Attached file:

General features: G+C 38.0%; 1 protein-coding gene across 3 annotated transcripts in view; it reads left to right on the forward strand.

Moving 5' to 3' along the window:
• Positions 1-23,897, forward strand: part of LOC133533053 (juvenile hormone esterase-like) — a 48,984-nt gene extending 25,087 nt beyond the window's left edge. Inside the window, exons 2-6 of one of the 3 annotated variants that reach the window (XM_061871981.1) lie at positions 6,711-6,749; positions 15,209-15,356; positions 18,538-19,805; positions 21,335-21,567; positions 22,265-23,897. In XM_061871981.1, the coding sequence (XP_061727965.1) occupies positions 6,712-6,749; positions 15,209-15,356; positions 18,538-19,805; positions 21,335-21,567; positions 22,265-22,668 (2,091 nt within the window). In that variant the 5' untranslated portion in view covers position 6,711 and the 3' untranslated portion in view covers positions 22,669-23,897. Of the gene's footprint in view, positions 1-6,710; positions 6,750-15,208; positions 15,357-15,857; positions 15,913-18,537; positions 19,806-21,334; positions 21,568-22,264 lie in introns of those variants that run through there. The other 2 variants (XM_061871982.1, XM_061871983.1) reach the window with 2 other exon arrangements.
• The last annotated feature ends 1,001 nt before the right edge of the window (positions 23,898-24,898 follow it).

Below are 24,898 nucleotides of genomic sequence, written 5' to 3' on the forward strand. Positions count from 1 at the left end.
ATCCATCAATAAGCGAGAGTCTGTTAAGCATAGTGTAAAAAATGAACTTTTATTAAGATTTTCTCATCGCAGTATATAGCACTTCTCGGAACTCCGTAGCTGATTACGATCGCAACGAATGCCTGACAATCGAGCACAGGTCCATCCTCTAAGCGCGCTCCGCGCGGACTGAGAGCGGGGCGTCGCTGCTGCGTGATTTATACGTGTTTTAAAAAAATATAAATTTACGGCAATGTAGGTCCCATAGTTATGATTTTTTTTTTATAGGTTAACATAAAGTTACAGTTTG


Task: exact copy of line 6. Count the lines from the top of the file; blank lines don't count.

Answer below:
ATCCATCAATAAGCGAGAGTCTGTTAAGCATAGTGTAAAAAATGAACTTTTATTAAGATTTTCTCATCGCAGTATATAGCACTTCTCGGAACTCCGTAGCTGATTACGATCGCAACGAATGCCTGACAATCGAGCACAGGTCCATCCTCTAAGCGCGCTCCGCGCGGACTGAGAGCGGGGCGTCGCTGCTGCGTGATTTATACGTGTTTTAAAAAAATATAAATTTACGGCAATGTAGGTCCCATAGTTATGATTTTTTTTTTATAGGTTAACATAAAGTTACAGTTTG